Eskom has warned that the rejection of its request for higher air pollution limits by South Africa’s environment department could see more than a third of its power generation capacity shut down.
The state-owned utility that supplies nearly all of the country’s electricity said that a refusal to allow it to delay meeting new emissions limits at several of its plants would mean it would need to spend more than R300 billion ($ 19 billion) to meet the requirements. The company, which has a debt of 400 billion rand, will appeal to the environment, public companies and energy departments, on the decision.
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The result “will have a significant negative impact on the economy and employment,” Eskom said in an emailed statement Tuesday. It would rather spend money on renewable power plants than upgrade old coal plants with pollution reduction technology, the company said.
Eskom is the world’s largest emitter of sulfur dioxide, a pollutant linked to ailments ranging from asthma to heart attacks, according to the Center for Research on Energy and Clean Air. It accounts for about 40% of greenhouse gas emissions in South Africa, the world’s twelfth largest producer of climate-warming fumes, and produces other pollutants such as particulate matter and nitrogen dioxide.
The utility is already struggling to meet energy demand in Africa’s most industrialized economy, holding back potential economic growth.
South Africa’s National Air Quality Officer Thuli Khumalo criticized their attempts to reduce air pollution.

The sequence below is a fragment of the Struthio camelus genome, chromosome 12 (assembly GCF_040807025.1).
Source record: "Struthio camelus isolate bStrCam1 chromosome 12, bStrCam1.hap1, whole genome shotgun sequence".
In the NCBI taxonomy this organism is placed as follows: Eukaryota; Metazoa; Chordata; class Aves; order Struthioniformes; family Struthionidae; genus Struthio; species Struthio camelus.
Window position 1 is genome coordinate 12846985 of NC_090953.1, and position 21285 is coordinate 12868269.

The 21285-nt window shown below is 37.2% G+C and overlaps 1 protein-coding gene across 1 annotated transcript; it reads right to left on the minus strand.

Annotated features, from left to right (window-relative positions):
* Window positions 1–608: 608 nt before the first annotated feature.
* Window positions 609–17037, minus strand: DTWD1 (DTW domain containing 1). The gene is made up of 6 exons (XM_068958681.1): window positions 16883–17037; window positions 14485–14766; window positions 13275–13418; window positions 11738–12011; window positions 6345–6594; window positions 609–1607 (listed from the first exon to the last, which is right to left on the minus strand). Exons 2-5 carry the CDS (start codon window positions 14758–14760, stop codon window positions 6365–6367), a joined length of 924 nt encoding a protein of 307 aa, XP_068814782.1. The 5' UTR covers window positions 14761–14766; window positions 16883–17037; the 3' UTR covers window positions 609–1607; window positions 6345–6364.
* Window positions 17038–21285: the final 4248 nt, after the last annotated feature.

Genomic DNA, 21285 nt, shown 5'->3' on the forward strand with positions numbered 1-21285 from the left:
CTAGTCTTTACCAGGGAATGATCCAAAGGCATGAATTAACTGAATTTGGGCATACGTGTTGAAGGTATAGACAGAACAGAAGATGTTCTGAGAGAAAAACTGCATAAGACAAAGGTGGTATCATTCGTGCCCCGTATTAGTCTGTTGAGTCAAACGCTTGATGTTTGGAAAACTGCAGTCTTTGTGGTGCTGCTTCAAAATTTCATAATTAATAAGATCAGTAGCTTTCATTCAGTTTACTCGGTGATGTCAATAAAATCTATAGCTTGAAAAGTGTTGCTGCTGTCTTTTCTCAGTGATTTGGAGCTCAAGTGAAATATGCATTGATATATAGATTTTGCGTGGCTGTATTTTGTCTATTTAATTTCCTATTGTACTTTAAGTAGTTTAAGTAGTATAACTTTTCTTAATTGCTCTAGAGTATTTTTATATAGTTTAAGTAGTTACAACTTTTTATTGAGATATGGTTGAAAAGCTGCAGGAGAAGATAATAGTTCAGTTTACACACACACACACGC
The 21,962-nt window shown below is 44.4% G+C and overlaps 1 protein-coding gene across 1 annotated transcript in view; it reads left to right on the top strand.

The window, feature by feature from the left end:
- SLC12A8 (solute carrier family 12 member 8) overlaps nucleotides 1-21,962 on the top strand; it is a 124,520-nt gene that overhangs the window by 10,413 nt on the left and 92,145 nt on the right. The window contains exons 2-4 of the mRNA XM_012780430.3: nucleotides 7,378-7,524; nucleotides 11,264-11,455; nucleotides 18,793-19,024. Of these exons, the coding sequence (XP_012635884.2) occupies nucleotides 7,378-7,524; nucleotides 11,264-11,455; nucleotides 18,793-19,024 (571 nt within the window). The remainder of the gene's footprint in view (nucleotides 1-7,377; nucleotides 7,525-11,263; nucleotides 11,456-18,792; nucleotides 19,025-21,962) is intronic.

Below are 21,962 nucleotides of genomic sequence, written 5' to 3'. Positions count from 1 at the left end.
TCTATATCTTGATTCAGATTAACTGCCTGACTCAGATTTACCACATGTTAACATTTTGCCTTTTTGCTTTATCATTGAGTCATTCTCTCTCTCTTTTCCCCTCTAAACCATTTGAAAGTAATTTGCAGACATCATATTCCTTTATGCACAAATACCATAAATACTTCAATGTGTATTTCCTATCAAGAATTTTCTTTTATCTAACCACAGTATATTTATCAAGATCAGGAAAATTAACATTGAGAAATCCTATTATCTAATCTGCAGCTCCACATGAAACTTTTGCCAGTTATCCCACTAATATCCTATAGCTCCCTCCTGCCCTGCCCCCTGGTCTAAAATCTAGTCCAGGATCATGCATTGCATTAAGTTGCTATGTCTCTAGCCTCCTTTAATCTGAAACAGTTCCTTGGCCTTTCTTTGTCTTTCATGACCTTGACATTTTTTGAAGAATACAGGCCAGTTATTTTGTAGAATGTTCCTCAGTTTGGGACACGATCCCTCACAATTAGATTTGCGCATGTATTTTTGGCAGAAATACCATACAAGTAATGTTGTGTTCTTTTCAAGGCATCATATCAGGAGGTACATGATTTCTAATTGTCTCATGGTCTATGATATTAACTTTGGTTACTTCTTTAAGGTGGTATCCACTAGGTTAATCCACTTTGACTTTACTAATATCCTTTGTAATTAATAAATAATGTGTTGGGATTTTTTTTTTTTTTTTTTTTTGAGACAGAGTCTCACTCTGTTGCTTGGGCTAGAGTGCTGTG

“Eskom has made minimal effort to fully comply with the standards,” it said in a letter notifying its decision, which was made on October 30. Granting the requests would be illegal, Khumalo said.
Eskom had tried to be allowed to emit up to 4,000 milligrams of sulfur dioxide per normal cubic meter at Medupi, one of the two new coal facilities, until 2030. Instead, it was told to stick to an already agreed time limit. of 3,500 milligrams and eventually meet a limit of 1,000 milligrams. That limit is higher than that of China and India, the world’s two largest producers of electricity from coal.
Eskom’s requests for postponements at the Medupi, Matla, Duvha and Lethabo plants were rejected, he said. Applications were partially approved for Tutuka, Majuba, Kendal and Kriel, and accepted for the Grootvlei, Camden, Hendrina and Komati coal-fired power plants. A request to delay compliance was also granted at the Acacia and Port Rex natural gas facilities.
Approvals were only granted for plants slated to close in 2030.
South Africa has been sued by environmental groups over pollution from Eskom and the petrochemical company Sasol Ltd. The ruling in the case was reserved earlier this year.
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